The mesh panels that line the hat allows for moisture and heat to easily evaporate to keep your noggin cool and help you stay dry by reducing the sweat build-up. And when it’s time to give it a rinse, you can wash it up and leave it under the sun for a minute & will dry in no time. You’ll be thankful for its nylon material’s quick-drying ability!
If you’re looking for 360° protection, our Discoverer Series Boonie Hat has a unique design that offers the same wide brim to give you full coverage, for the face, ears, and neck. The removable neck flaps and mesh face cover protect you from bugs and mosquitos; with adjustable draw cords for that perfect fit and comfort in movement.
Both hat variants are very handy, you can carry them along wherever you go. Just fold the top up & fit it into your backpack or carry bag. Convenience is always key when exploring the great outdoors, all the more when fishing!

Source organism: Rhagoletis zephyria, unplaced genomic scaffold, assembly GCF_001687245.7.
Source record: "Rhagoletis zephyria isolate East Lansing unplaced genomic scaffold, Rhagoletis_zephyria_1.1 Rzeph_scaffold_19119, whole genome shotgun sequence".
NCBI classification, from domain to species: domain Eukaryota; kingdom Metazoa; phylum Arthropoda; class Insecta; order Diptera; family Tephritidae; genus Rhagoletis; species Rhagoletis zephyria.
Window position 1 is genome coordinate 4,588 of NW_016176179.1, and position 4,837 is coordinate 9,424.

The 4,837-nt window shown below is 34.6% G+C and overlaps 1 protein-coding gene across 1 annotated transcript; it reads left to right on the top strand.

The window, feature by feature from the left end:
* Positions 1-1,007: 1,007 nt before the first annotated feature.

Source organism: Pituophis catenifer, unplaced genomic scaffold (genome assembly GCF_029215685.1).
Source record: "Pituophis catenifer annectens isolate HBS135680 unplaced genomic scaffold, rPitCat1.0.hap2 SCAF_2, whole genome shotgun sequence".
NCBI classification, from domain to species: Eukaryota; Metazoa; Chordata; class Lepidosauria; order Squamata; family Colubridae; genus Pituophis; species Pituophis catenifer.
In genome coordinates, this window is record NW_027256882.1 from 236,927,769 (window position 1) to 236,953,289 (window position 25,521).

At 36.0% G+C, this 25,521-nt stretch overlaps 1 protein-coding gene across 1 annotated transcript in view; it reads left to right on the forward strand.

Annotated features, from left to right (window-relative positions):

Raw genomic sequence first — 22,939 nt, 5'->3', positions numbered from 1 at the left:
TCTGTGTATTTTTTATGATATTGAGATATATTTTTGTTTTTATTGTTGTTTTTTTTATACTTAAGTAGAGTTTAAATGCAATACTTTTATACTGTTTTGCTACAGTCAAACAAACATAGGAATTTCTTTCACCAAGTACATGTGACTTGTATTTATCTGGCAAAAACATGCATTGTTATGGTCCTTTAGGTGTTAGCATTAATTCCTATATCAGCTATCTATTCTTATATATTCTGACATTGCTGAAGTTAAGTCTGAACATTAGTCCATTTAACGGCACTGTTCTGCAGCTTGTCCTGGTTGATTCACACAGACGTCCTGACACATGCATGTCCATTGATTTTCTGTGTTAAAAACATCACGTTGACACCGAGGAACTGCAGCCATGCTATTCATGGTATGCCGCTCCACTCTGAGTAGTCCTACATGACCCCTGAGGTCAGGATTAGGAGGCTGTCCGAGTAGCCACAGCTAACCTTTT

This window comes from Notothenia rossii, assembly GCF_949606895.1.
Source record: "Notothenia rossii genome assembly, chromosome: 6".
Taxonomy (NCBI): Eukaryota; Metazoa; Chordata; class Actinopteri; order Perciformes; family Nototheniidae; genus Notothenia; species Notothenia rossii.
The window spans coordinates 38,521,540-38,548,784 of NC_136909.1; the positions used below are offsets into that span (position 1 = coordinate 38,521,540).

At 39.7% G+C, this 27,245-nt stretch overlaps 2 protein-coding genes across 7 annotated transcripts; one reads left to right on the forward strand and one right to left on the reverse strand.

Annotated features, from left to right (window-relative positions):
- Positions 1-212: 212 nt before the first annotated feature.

All GearTop hats and gears come with a Lifetime Guarantee as well. Should you experience any problem at all with our products, you’re free to message us and we promise to refund every penny of your purchase, with free shipping.
Now, ain’t that a great catch?
REEL IT ALL IN
Fishing is an activity of utmost dedication, it’s one that keeps you hooked once you’re in. So, to ensure a truly enjoyable catch, follow these tips and prevent skin cancer. Having the right protective mindset - and gear - will help you sustain your love for fishing.